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         Highway Maintenance Project
  

The Estonia Highway Maintenance Project, supported by Loan 373 I -EE for US$12 million, was approved in FY95. The total project costs were US$26.90 million. The loan was fully disbursed and closed on schedule in June 1997. Cofinancing for the project was provided by Finland, Sweden and Denmark.

The loan's objectives were to assist in preserving the Estonian road network, and to improve the efficiency of Estonia's road maintenance operation in the future. The achievement of these objectives was supported by the following project components to: a) the expand the Estonian Road Administration's (ERA) program of periodic maintenance to permit surface dressings of 2700 km and asphalt overlays of 200 km; b) introduce benefit-cost analysis techniques and new research into ERA's maintenance planning; and c) begin the development of a competitive road construction industry for road maintenance and construction. Grant financing from Finland, Sweden and Denmark supported the technical assistance needed for institutional strengthening and technical upgrading.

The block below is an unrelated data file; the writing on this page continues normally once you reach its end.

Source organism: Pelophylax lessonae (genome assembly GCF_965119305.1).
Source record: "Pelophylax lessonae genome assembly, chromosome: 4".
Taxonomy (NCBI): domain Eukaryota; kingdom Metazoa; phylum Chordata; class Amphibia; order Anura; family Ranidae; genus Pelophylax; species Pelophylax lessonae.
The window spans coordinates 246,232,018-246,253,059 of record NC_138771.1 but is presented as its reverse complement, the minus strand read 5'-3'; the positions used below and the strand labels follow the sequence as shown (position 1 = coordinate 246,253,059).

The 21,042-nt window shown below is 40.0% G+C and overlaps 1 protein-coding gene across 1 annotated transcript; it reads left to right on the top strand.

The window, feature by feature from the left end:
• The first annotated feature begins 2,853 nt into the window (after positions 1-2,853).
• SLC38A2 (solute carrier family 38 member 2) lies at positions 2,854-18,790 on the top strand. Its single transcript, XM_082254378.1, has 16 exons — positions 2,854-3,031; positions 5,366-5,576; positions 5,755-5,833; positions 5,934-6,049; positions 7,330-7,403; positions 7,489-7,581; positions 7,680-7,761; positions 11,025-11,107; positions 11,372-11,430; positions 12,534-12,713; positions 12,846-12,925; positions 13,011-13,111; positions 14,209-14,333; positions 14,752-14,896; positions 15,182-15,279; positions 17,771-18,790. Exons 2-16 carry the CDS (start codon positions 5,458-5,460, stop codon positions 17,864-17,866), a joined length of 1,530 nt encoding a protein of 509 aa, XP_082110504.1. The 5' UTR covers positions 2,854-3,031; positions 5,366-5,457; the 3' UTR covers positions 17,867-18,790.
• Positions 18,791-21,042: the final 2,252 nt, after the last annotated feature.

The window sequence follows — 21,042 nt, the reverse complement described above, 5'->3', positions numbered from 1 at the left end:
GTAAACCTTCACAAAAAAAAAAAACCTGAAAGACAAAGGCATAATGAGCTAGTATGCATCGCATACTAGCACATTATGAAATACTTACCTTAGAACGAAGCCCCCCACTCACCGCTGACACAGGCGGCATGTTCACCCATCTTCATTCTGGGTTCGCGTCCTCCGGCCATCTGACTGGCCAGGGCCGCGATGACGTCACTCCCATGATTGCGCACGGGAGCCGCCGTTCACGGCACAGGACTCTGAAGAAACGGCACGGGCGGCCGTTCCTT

The objectives-realistic, specific, and consistent with the CAS-were achieved. ERA has
significantly improved its capability and standards in administration, planning, project management and
road maintenance. Nearly all new investments in the sector now meet economic criteria or are clearly related to economic and social needs. Engineering standards, quality assurance, and technological innovations are given a high priority. A private construction industry emerged more quickly than anticipated. Institutional and contractor capacity building was successful due to Estonian entrepreneurship and good and sustained relationships with neighboring Scandinavian countries. The twinning relationship with Finland was specially productive. The project's reestimated ERR of 39 percent was substantially higher than the appraisal estimate of 26 percent.

OED agrees with the ICR which rates project outcome as highly satisfactory, sustainability as
likely, institutional development as substantial, and Bank performance as satisfactory.

The main lessons from the project are that with a motivated client quick progress is possible; and that good project supervision, which understands in detail the client's capabilities and needs and can orchestrate strategic cofinancing and intellectual support, is able to fully meet the client's needs as the project evolves.

The ICR is satisfactory.

No audit is planned.

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